That’s why significantly reducing Chicago’s homicide rate could be as simple as interrupting that relatively unimpeded flow of weapons into the city. The report recommends higher regulatory control of gun dealers—just four local dealers supplied nearly 20 percent of the guns recovered at Chicago crime scenes—requiring background checks for private-party gun sales to make it harder for criminals to access guns and legislation that would make gun trafficking a federal crime.

Monsignor Boland agrees that the “amazing” access to guns and ammunitions is a major contributor to Chicago’s violence. The heavy duty firepower of today’s automatic weapons and teens governed by little more than gang ethics can make a lethal combination when an argument on the street or at a party flares into something much worse. But ridding the city of its illegal gun stockpile is only a part of the response required, he says.

The causes of the violence are complex, but a persistent hopelessness born of poverty and lack of educational and job opportunities and a disconnect from families and the wider community are major components of the violence problem in Chicago, said Boland.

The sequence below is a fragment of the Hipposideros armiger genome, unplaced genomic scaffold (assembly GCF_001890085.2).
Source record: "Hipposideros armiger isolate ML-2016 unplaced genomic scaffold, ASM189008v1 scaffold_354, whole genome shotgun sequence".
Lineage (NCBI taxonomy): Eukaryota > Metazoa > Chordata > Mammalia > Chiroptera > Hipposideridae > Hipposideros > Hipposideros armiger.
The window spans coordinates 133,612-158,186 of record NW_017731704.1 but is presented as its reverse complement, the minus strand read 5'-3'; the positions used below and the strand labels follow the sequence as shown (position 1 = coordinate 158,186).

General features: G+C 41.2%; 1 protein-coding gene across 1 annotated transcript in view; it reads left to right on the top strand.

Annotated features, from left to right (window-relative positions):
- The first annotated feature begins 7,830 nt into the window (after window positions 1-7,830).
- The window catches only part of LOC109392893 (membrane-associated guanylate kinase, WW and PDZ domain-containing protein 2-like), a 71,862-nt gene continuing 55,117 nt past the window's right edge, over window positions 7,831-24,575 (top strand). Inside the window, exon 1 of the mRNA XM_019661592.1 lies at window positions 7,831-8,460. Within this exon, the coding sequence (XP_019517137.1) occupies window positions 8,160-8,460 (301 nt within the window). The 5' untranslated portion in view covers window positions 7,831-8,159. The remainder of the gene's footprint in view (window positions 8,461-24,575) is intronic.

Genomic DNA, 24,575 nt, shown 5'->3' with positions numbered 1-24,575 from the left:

Monsignor Boland tries to reconnect with kids potentially vulnerable to violence as victims or perpetrators. He said Catholic Charities maintains a number of summer programs to reach troubled communities in Chicago, even a food truck that drives out into neighborhoods where Catholic Charities does not have an office. He said his staff has been long aware of the invisible lines, sometimes even just across one side of a street, that neighborhood kids fear to cross in Chicago. Stepping onto the turf of another gang can be cause enough for an outburst of violence. “We have to work in that reality,” Boland says.

Getting nutritious meals to kids during the summer, when Chicago public schools are closed and many children don’t have access to the free school breakfast and lunch programs which kept them fed before, is an essential Catholic Charities outreach. But the food deliveries serve another purpose. When the food truck rolls into a neighborhood, Boland says Catholic Charities staff create activities for the kids in city parks during the deliveries. They are able to connect with them, listen to their problems and get them in contact with other essential Catholic Charities of city services, job training and mentoring. “We try to keep the kids safe during the summer,” he said.

Too many kids in Chicago, according to Boland, are more connected to their gangs then they are to their families or the community and it becomes difficult to extricate them from that life “when the gangs appear as the most positive force in their lives.” Getting them nutritious food, connected back into their churches and communities and into job programs over the summer will be the key to ensuring that the violence over the Memorial Day weekend will stand out as an unpleasant anomaly and not as a theme for summer 2015.